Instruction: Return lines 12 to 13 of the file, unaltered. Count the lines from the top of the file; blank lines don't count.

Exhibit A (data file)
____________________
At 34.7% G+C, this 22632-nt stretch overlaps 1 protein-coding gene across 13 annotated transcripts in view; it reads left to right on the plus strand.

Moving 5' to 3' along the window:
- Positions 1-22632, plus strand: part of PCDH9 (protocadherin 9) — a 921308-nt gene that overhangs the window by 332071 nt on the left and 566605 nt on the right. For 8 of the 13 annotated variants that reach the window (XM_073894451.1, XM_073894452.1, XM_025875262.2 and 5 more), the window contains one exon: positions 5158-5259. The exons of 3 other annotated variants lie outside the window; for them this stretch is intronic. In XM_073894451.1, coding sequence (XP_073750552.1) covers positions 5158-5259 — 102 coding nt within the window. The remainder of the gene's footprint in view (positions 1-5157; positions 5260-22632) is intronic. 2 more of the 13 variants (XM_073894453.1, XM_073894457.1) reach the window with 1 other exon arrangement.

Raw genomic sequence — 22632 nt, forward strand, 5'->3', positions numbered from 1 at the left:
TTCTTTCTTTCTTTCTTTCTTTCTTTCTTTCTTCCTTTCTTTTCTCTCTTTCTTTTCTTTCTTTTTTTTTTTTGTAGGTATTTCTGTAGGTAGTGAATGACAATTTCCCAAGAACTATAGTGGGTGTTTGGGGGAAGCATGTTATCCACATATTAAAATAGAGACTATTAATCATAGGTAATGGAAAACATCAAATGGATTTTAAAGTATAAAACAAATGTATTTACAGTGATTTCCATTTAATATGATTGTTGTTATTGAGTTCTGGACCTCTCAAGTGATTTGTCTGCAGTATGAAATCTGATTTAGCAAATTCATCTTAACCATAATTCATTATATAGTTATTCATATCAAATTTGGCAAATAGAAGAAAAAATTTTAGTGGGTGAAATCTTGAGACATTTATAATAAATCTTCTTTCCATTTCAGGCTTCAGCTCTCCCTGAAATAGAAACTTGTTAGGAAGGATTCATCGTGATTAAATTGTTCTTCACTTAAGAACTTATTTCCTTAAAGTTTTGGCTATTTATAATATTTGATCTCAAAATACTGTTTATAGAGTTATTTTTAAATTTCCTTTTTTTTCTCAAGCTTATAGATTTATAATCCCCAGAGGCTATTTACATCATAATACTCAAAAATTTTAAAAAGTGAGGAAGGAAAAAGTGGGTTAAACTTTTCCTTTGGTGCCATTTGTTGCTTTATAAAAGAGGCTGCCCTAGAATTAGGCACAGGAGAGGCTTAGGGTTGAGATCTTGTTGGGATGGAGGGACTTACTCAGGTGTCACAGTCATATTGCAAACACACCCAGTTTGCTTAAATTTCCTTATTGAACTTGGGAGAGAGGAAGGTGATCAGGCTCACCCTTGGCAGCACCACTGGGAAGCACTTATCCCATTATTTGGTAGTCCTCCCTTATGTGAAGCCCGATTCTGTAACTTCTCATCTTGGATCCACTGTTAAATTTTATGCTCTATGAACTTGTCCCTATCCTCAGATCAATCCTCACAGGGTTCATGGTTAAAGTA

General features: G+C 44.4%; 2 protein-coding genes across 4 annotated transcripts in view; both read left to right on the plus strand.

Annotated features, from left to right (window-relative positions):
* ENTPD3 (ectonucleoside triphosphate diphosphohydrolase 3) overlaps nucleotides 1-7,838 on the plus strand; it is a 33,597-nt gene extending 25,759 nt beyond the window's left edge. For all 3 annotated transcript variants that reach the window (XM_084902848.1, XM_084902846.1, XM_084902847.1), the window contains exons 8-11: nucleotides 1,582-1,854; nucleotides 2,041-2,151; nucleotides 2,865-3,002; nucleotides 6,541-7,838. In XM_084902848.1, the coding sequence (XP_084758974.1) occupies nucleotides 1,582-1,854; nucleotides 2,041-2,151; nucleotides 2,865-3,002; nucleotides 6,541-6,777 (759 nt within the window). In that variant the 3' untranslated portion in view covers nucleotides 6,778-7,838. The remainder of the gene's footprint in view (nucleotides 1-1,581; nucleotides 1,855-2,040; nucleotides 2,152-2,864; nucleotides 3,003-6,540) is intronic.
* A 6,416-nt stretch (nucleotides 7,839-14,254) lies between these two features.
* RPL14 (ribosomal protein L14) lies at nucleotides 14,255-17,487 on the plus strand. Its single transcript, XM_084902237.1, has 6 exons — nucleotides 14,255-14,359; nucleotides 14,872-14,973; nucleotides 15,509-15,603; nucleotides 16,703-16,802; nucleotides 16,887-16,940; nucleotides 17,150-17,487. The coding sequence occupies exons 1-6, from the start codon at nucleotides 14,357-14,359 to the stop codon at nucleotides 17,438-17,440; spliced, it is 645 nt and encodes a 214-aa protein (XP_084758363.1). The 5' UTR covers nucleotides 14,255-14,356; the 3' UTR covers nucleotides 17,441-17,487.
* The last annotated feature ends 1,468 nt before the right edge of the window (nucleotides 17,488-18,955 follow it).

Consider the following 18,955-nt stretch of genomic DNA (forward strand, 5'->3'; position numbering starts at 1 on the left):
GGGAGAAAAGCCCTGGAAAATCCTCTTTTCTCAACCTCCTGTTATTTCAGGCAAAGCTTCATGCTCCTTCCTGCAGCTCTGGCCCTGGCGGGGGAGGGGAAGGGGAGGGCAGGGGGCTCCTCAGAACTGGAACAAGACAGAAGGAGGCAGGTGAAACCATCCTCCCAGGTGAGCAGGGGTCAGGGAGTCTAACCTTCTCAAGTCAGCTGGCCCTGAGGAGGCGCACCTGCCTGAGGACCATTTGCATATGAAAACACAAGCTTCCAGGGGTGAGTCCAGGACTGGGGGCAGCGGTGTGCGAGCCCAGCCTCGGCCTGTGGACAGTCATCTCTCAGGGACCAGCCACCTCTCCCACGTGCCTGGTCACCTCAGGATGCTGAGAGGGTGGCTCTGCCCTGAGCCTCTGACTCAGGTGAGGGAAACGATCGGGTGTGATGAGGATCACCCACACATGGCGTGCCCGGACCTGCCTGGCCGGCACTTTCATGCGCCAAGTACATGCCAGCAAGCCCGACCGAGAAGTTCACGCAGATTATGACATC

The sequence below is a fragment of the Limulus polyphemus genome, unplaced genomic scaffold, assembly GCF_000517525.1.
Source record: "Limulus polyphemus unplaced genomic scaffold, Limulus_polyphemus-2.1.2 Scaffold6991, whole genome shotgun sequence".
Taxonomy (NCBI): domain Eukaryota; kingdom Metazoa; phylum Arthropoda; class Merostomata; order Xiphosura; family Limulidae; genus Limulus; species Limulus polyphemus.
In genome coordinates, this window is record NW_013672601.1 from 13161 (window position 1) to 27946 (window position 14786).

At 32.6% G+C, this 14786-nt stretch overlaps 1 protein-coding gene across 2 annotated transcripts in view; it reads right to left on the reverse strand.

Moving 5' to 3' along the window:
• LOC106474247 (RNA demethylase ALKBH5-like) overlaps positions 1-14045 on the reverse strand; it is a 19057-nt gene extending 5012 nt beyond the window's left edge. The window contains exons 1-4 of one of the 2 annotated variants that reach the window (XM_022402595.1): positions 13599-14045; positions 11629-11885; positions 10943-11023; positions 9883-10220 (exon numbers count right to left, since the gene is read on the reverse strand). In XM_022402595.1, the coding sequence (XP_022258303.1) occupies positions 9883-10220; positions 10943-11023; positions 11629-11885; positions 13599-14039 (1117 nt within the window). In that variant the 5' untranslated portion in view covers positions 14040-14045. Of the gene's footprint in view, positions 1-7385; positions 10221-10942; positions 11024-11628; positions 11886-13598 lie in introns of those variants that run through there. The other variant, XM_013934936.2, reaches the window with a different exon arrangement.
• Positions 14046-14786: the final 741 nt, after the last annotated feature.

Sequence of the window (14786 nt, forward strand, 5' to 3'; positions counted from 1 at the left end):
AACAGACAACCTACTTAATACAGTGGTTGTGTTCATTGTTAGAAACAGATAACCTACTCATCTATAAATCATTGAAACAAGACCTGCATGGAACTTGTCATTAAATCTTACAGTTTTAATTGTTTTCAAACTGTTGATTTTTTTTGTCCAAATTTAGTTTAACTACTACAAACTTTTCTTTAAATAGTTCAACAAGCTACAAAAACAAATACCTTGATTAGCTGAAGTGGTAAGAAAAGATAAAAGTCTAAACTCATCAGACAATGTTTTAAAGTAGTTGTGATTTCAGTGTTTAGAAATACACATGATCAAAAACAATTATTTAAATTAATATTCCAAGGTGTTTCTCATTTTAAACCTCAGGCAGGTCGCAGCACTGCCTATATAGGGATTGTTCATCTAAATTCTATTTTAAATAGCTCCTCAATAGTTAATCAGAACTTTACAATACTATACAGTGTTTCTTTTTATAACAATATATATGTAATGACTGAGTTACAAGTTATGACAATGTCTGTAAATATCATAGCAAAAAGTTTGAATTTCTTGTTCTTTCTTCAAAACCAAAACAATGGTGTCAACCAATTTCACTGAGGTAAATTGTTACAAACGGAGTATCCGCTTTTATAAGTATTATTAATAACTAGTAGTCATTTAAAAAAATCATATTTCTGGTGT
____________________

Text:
Consider the following 18,955-nt stretch of genomic DNA (forward strand, 5'->3'; position numbering starts at 1 on the left):
GGGAGAAAAGCCCTGGAAAATCCTCTTTTCTCAACCTCCTGTTATTTCAGGCAAAGCTTCATGCTCCTTCCTGCAGCTCTGGCCCTGGCGGGGGAGGGGAAGGGGAGGGCAGGGGGCTCCTCAGAACTGGAACAAGACAGAAGGAGGCAGGTGAAACCATCCTCCCAGGTGAGCAGGGGTCAGGGAGTCTAACCTTCTCAAGTCAGCTGGCCCTGAGGAGGCGCACCTGCCTGAGGACCATTTGCATATGAAAACACAAGCTTCCAGGGGTGAGTCCAGGACTGGGGGCAGCGGTGTGCGAGCCCAGCCTCGGCCTGTGGACAGTCATCTCTCAGGGACCAGCCACCTCTCCCACGTGCCTGGTCACCTCAGGATGCTGAGAGGGTGGCTCTGCCCTGAGCCTCTGACTCAGGTGAGGGAAACGATCGGGTGTGATGAGGATCACCCACACATGGCGTGCCCGGACCTGCCTGGCCGGCACTTTCATGCGCCAAGTACATGCCAGCAAGCCCGACCGAGAAGTTCACGCAGATTATGACATC